The consequences of trafficking
A shrinking turquoise-fronted parrot population is not only the consequence of traffickers’ constant removal of chicks and eggs from the wild. This species lays its eggs in cavities inside the trunks of trees like the macaw palm or queen palm, which are commonly damaged during poaching. This leaves fewer tree cavities available for the species to nest in with each passing year. “The result is that many natural turquoise-fronted parrot populations many be diminishing or aging,” Seixas says.
Fewer birds in their natural environment could also result in changes or imbalances in the ecosystem.
Another problem is the transmission of zoonoses — illnesses that can be transmitted from animals to humans. In the case of turquoise-fronted parrots, one problem can be psittacosis, or parrot fever, an endemic infectious disease in Brazil that is difficult to diagnose and can cause pneumonia in humans, leading to death.
A market driven by culture
Since the arrival of the Portuguese in South America in the 16th century, parrots have traditionally been kept as pets throughout Brazil. Their main attraction for people is their ability to mimic human voices. Until 1967, Brazil had no laws in place regulating the capture, sale and keeping of wild animals as pets.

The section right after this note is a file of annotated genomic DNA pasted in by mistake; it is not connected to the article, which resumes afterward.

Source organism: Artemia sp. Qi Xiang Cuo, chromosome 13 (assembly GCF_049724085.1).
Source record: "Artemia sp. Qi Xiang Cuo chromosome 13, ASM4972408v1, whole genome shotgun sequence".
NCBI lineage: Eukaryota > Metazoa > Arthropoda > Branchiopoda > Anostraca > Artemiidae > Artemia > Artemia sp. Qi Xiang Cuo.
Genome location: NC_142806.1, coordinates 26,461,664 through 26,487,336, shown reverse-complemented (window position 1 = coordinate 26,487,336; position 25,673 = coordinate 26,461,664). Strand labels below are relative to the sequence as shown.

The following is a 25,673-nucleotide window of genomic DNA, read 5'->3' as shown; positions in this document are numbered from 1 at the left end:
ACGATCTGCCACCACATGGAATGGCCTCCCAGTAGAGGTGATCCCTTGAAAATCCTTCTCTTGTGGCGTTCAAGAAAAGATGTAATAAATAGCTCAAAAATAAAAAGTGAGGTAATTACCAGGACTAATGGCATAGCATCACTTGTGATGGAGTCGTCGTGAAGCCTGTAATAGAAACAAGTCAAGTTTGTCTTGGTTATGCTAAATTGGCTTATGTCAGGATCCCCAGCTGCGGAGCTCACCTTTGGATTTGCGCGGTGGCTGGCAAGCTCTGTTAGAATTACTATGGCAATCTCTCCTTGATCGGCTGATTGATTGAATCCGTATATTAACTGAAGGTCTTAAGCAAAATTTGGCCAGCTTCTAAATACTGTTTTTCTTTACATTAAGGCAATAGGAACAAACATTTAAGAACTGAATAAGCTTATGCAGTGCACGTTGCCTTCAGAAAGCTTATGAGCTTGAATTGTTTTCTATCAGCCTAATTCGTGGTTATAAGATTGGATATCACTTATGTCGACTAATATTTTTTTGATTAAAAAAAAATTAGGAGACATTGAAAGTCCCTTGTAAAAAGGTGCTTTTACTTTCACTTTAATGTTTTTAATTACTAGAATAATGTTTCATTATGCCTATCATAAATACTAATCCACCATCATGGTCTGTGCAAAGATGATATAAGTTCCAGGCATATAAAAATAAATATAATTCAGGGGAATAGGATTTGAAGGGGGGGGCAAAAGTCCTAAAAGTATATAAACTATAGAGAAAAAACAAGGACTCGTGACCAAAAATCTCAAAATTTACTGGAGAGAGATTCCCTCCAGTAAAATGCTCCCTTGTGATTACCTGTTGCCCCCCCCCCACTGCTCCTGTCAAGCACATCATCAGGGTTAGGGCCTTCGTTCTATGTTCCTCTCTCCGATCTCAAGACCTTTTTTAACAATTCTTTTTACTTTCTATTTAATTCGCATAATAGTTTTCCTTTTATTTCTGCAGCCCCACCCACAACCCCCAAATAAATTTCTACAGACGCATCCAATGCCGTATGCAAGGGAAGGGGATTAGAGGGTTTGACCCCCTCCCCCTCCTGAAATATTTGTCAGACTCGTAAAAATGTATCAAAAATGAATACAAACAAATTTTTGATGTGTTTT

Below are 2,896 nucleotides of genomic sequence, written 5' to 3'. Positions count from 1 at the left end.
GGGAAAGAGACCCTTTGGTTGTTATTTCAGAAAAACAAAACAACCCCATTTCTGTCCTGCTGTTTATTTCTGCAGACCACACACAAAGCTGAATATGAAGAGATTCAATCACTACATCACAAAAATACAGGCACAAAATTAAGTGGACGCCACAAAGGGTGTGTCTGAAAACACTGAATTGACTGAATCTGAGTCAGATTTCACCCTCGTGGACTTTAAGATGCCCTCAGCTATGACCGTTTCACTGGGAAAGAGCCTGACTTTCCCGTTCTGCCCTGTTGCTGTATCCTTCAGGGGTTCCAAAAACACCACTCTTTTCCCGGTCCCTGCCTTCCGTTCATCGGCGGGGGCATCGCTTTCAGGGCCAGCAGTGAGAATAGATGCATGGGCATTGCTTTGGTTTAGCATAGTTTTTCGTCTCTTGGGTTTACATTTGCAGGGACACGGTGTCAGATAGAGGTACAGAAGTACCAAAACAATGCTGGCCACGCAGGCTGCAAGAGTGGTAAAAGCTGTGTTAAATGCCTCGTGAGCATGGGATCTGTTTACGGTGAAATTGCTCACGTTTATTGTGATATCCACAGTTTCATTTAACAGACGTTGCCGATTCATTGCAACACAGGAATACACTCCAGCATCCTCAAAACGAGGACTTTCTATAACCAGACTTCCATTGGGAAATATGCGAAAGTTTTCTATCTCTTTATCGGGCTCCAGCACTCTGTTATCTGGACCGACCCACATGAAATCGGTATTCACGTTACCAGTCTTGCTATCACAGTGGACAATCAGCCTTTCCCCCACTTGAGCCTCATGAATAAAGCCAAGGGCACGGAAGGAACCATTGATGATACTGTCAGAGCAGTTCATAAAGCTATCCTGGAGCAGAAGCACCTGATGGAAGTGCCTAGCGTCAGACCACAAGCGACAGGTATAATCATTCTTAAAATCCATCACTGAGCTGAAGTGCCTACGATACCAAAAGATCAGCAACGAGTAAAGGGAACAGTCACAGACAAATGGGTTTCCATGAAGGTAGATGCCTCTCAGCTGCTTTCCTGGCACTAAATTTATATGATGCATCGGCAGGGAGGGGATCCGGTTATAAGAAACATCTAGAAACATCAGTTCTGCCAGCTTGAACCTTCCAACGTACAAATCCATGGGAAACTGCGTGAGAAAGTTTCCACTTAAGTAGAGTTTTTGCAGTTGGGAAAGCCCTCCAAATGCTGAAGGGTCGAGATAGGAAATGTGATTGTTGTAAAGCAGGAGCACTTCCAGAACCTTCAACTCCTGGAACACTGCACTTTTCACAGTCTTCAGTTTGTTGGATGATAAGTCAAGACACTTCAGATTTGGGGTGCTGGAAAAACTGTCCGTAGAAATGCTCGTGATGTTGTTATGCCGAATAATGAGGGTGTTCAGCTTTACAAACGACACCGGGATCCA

Today, there are many legally licensed commercial breeders of turquoise-fronted parrots in Brazil. A 2019 report by the NGO World Animal Protection found that 74 of the 246 legal commercial bird breeders in Brazil raise and sell A. aestiva. But trafficking of the species remains intense: it ranked eighth among all species trafficked in Brazil from 1998 to 2018, according to a study cited in the report.
Maurício Forlani, a biologist and wildlife campaign manager at WAP, says legalized sales have not been effective in countering trafficking; the best-selling species in the legal trade also tend to be the best-selling species in the illegal trade. “A drop in demand for wild animals is doubtless one of the strongest forces against trafficking,” Forlani says, adding that legalized sales of wild animals for the pet market must end.
He says investing in environmental education is essential for helping people understand that liking an animal does not mean having to own it. “I don’t see [law enforcement] as an effective tactic to reduce trafficking of parrots, even if more effective legislation is passed. We need to reduce the demand for wild parrots and invest in programs that help people to appreciate nature in nature itself.”
Seixas agrees. She says efforts to sensitize local communities where trafficking occurs are essential, together with a society-wide mobilization to get people to stop buying parrots.